Summer, always fleeting in Maine, is over and autumn is here.
This summer brought me a day on a beerhall deck drinking lemonade with fellow MeFites (while they drank beer and I tried and failed — four times — to order a beer, too), a leisurely lunch at the neighborhood noodle bar with my visiting brother, a few happy evenings at Mom’s with my visiting sister-and-fam, a spontaneous garden party at with some friends (vinho verde and nectarines, y’all: believe), a plate of fried chicken livers and a handful of horehound sticks (the later shared with a niece), and a happy humid evening drinking rum-spiked blood orange soda and watching The Shining with a living room full of friends.
But hardly a week has gone by without me casting a longing glance forward to fall: to drier days and cold nights, to wool socks and sweaters, to stews and cocoa and days of baking.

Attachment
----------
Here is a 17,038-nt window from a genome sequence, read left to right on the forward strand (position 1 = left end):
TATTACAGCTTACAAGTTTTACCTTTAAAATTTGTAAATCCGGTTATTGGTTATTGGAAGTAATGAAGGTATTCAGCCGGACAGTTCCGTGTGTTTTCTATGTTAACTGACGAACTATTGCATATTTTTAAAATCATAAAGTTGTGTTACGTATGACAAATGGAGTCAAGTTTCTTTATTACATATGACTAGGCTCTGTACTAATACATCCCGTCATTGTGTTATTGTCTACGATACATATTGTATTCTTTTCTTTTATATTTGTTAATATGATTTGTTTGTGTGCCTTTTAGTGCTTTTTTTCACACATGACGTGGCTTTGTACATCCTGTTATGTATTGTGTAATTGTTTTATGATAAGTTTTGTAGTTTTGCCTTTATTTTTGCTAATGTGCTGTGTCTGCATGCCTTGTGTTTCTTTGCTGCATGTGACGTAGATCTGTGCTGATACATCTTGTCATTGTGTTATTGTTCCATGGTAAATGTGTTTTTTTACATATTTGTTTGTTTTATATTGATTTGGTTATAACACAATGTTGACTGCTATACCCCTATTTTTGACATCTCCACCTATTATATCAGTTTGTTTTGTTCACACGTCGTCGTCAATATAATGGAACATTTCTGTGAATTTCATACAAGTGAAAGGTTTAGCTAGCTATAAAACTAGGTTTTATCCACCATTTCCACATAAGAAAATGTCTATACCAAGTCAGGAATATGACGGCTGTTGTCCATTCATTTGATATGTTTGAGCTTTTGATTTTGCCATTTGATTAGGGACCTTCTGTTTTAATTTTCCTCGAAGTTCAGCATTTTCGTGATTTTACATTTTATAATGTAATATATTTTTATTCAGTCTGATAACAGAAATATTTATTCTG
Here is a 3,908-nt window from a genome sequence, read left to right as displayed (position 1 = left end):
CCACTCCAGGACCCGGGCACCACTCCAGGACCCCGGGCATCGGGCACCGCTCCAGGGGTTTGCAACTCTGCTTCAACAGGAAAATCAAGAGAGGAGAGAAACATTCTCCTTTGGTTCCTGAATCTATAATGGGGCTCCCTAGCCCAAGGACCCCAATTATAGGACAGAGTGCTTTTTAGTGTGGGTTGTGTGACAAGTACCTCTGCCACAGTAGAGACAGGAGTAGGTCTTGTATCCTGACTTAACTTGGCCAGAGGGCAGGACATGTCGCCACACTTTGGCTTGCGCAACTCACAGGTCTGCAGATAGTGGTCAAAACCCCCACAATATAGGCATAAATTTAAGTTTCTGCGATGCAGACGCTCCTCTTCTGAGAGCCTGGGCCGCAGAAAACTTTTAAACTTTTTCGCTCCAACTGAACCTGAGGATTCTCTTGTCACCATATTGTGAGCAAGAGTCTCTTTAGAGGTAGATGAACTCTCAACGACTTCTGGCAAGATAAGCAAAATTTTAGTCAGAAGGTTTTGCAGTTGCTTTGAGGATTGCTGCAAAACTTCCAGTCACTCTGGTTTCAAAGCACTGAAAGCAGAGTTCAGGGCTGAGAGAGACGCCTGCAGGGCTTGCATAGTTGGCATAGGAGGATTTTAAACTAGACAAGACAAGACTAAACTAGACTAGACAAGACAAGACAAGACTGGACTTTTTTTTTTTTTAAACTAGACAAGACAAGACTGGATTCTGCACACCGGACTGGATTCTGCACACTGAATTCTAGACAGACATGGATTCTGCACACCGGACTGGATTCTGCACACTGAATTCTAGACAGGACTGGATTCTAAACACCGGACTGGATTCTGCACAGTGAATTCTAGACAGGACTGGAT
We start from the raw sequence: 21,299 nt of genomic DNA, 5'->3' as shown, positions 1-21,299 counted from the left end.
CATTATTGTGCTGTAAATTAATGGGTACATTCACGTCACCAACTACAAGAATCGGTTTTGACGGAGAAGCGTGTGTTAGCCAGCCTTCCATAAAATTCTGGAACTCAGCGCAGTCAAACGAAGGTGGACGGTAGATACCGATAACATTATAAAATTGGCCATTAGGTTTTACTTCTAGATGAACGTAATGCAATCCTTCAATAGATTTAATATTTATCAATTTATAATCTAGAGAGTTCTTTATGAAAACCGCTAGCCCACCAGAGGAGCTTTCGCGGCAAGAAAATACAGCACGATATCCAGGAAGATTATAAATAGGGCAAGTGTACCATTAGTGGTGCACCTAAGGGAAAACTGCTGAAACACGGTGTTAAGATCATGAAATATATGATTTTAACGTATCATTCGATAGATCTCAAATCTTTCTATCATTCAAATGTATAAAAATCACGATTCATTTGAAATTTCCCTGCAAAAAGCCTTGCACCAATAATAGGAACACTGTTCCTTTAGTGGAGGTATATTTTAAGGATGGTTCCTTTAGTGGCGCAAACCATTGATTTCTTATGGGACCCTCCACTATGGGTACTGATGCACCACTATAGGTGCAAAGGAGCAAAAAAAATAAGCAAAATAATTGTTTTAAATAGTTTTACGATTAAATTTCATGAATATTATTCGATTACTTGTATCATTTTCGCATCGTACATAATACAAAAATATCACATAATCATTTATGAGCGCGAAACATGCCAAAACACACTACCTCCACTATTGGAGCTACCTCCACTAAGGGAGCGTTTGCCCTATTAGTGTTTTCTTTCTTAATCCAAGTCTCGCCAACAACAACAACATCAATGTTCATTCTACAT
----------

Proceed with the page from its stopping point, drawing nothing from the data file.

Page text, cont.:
Just a few of the things I’ll do this autumn and winter:
- re-read the Little House books. I haven’t read them since childhood, and it’s time to revisit them with an adult’s perspective. I suppose I could re-read them anytime, but if Pa is going to get stuck in that snowbank again and eat all the oyster crackers (and something tells me he will), I want to read it while the wind is whipping outside the window.
- make mushroom bourguignon. As a Christmas gift last winter, I made Mom an entire French dinner to keep in the freezer. It was my first time making boeuf bourguignon, complete with pearl onions and quartered mushrooms, and I spent the entire hot, fat-spattered afternoon cursing and muttering grimly “This had better be good.” And it was, so good that I had to force myself to pack it away for Mom instead of eating half of it myself. Even without the boeuf and the salt pork, I have pretty high hopes for mushrooms stewed in red wine, broth, and herbs, topped with caramelized pearl onions as a vegetarian dinner for a cold night.
- make the best [____]ing pumpkin pie yet again. The best [____]ing pumpkin pie has a similar backstory, but with more cursing, and I’ll tell it all someday.